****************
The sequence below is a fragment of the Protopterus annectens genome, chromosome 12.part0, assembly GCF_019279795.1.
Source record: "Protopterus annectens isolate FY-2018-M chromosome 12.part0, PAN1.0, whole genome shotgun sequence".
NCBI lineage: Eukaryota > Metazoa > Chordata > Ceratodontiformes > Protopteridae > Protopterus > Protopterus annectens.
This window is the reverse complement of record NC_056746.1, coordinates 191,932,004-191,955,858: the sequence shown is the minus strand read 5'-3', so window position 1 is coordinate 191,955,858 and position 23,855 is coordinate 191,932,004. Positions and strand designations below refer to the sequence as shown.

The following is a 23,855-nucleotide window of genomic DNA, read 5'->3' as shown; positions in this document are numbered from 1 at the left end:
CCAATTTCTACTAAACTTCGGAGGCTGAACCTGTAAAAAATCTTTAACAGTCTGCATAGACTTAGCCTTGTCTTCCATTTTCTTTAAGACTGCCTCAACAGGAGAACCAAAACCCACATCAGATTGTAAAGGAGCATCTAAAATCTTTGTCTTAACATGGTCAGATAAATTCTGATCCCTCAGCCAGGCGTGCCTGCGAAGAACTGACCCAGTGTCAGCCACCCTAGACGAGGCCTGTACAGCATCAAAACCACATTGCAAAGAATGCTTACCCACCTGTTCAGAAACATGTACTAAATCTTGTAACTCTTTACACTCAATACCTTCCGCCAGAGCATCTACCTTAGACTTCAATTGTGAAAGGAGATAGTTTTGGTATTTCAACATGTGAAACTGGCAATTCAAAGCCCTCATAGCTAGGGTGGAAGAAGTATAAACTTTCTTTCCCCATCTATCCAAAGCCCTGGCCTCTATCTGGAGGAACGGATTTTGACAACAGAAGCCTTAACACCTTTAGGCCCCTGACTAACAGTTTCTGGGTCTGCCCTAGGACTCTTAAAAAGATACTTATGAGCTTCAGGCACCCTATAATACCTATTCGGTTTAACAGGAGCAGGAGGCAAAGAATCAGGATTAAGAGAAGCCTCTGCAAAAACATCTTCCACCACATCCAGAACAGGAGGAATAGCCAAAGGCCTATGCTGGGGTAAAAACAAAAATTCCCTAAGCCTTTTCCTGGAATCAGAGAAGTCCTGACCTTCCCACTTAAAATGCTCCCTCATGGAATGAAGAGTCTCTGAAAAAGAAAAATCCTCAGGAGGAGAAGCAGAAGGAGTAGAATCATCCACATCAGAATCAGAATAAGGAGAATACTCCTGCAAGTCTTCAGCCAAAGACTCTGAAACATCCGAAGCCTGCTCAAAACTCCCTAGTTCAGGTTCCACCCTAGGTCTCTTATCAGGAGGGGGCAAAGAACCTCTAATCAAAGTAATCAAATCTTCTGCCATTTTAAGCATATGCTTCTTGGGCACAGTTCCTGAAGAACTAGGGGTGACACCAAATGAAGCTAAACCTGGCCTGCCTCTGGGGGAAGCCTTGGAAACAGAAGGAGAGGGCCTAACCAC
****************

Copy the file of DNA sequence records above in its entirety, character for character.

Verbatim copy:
The sequence below is a fragment of the Protopterus annectens genome, chromosome 12.part0, assembly GCF_019279795.1.
Source record: "Protopterus annectens isolate FY-2018-M chromosome 12.part0, PAN1.0, whole genome shotgun sequence".
NCBI lineage: Eukaryota > Metazoa > Chordata > Ceratodontiformes > Protopteridae > Protopterus > Protopterus annectens.
This window is the reverse complement of record NC_056746.1, coordinates 191,932,004-191,955,858: the sequence shown is the minus strand read 5'-3', so window position 1 is coordinate 191,955,858 and position 23,855 is coordinate 191,932,004. Positions and strand designations below refer to the sequence as shown.

The following is a 23,855-nucleotide window of genomic DNA, read 5'->3' as shown; positions in this document are numbered from 1 at the left end:
CCAATTTCTACTAAACTTCGGAGGCTGAACCTGTAAAAAATCTTTAACAGTCTGCATAGACTTAGCCTTGTCTTCCATTTTCTTTAAGACTGCCTCAACAGGAGAACCAAAACCCACATCAGATTGTAAAGGAGCATCTAAAATCTTTGTCTTAACATGGTCAGATAAATTCTGATCCCTCAGCCAGGCGTGCCTGCGAAGAACTGACCCAGTGTCAGCCACCCTAGACGAGGCCTGTACAGCATCAAAACCACATTGCAAAGAATGCTTACCCACCTGTTCAGAAACATGTACTAAATCTTGTAACTCTTTACACTCAATACCTTCCGCCAGAGCATCTACCTTAGACTTCAATTGTGAAAGGAGATAGTTTTGGTATTTCAACATGTGAAACTGGCAATTCAAAGCCCTCATAGCTAGGGTGGAAGAAGTATAAACTTTCTTTCCCCATCTATCCAAAGCCCTGGCCTCTATCTGGAGGAACGGATTTTGACAACAGAAGCCTTAACACCTTTAGGCCCCTGACTAACAGTTTCTGGGTCTGCCCTAGGACTCTTAAAAAGATACTTATGAGCTTCAGGCACCCTATAATACCTATTCGGTTTAACAGGAGCAGGAGGCAAAGAATCAGGATTAAGAGAAGCCTCTGCAAAAACATCTTCCACCACATCCAGAACAGGAGGAATAGCCAAAGGCCTATGCTGGGGTAAAAACAAAAATTCCCTAAGCCTTTTCCTGGAATCAGAGAAGTCCTGACCTTCCCACTTAAAATGCTCCCTCATGGAATGAAGAGTCTCTGAAAAAGAAAAATCCTCAGGAGGAGAAGCAGAAGGAGTAGAATCATCCACATCAGAATCAGAATAAGGAGAATACTCCTGCAAGTCTTCAGCCAAAGACTCTGAAACATCCGAAGCCTGCTCAAAACTCCCTAGTTCAGGTTCCACCCTAGGTCTCTTATCAGGAGGGGGCAAAGAACCTCTAATCAAAGTAATCAAATCTTCTGCCATTTTAAGCATATGCTTCTTGGGCACAGTTCCTGAAGAACTAGGGGTGACACCAAATGAAGCTAAACCTGGCCTGCCTCTGGGGGAAGCCTTGGAAACAGAAGGAGAGGGCCTAACCAC